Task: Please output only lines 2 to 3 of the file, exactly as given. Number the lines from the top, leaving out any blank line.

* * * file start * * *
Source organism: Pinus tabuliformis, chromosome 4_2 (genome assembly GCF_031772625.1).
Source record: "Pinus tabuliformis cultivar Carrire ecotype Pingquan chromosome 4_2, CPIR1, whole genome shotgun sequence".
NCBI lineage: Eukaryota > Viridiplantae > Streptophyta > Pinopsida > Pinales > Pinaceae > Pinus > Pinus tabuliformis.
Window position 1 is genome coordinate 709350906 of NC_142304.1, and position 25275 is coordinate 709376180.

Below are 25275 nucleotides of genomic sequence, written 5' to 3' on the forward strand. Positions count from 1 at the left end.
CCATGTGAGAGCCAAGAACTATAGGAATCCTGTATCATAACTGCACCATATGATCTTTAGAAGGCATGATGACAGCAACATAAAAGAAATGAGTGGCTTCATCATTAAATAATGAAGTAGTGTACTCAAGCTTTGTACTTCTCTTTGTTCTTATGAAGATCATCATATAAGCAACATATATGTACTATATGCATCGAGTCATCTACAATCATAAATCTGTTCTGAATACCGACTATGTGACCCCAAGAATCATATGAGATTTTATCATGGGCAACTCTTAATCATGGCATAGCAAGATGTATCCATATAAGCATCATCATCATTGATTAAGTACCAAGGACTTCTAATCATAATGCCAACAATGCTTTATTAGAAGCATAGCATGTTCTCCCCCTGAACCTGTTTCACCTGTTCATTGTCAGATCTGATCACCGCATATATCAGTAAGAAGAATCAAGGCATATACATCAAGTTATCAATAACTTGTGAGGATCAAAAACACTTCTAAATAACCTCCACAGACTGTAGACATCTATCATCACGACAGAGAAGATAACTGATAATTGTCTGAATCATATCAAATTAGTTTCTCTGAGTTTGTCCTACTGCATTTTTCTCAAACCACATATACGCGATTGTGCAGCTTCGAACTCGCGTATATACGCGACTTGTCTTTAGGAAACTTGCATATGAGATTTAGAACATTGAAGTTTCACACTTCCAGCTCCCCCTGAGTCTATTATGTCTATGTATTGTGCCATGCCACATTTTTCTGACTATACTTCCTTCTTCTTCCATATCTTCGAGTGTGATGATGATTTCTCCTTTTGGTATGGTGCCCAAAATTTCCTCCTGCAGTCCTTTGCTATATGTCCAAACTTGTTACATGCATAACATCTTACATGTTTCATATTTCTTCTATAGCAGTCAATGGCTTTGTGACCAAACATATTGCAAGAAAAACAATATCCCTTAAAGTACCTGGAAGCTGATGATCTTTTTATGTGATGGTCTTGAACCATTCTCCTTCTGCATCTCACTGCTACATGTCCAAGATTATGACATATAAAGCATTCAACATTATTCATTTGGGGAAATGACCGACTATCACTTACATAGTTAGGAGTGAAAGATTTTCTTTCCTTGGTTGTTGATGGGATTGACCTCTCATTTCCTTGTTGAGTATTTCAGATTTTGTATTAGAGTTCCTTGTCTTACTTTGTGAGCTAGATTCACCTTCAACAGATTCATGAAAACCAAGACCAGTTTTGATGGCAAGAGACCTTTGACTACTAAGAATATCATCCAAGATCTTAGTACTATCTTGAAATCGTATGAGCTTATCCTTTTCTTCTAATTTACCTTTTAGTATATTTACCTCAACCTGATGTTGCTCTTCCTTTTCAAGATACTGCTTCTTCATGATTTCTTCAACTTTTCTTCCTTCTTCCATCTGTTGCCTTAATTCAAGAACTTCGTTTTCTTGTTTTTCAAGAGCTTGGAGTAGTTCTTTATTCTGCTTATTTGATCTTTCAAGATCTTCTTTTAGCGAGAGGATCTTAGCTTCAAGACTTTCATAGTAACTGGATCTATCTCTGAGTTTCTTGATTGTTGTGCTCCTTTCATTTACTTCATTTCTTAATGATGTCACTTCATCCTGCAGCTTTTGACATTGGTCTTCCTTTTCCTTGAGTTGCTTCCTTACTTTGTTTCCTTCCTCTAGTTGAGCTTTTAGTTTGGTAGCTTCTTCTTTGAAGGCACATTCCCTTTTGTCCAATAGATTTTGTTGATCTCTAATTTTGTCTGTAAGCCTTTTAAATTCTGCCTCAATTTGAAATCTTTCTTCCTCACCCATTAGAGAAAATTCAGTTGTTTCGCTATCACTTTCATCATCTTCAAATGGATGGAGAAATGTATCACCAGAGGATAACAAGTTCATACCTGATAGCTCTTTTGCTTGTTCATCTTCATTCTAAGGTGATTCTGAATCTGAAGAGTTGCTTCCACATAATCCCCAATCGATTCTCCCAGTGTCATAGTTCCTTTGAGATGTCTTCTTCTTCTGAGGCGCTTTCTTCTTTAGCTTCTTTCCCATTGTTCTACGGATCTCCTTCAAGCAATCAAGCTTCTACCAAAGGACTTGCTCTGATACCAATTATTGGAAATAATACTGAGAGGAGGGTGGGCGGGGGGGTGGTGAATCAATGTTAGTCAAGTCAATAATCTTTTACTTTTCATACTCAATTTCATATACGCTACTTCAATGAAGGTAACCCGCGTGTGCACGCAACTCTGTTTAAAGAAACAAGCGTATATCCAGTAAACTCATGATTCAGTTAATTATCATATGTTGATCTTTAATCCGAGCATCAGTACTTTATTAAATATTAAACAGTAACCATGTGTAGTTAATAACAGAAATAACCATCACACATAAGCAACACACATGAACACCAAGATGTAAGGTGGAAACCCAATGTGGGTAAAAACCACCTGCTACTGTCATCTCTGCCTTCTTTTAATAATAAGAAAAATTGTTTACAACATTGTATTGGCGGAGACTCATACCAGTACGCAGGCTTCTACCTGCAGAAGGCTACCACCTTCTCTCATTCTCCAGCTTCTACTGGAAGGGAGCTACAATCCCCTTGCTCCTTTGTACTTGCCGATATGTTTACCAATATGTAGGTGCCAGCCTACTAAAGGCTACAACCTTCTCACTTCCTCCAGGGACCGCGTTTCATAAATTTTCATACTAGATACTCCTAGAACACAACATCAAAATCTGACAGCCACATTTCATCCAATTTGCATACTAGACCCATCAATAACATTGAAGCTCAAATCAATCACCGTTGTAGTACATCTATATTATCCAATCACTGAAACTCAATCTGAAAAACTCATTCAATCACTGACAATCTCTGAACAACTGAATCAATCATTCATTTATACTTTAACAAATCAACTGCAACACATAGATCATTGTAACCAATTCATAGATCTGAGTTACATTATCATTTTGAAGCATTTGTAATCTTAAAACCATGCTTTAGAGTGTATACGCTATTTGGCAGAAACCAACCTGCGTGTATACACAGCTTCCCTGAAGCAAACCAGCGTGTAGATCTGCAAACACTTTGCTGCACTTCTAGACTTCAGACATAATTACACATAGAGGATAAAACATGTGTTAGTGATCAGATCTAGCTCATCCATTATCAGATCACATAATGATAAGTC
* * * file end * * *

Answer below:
Source record: "Pinus tabuliformis cultivar Carrire ecotype Pingquan chromosome 4_2, CPIR1, whole genome shotgun sequence".
NCBI lineage: Eukaryota > Viridiplantae > Streptophyta > Pinopsida > Pinales > Pinaceae > Pinus > Pinus tabuliformis.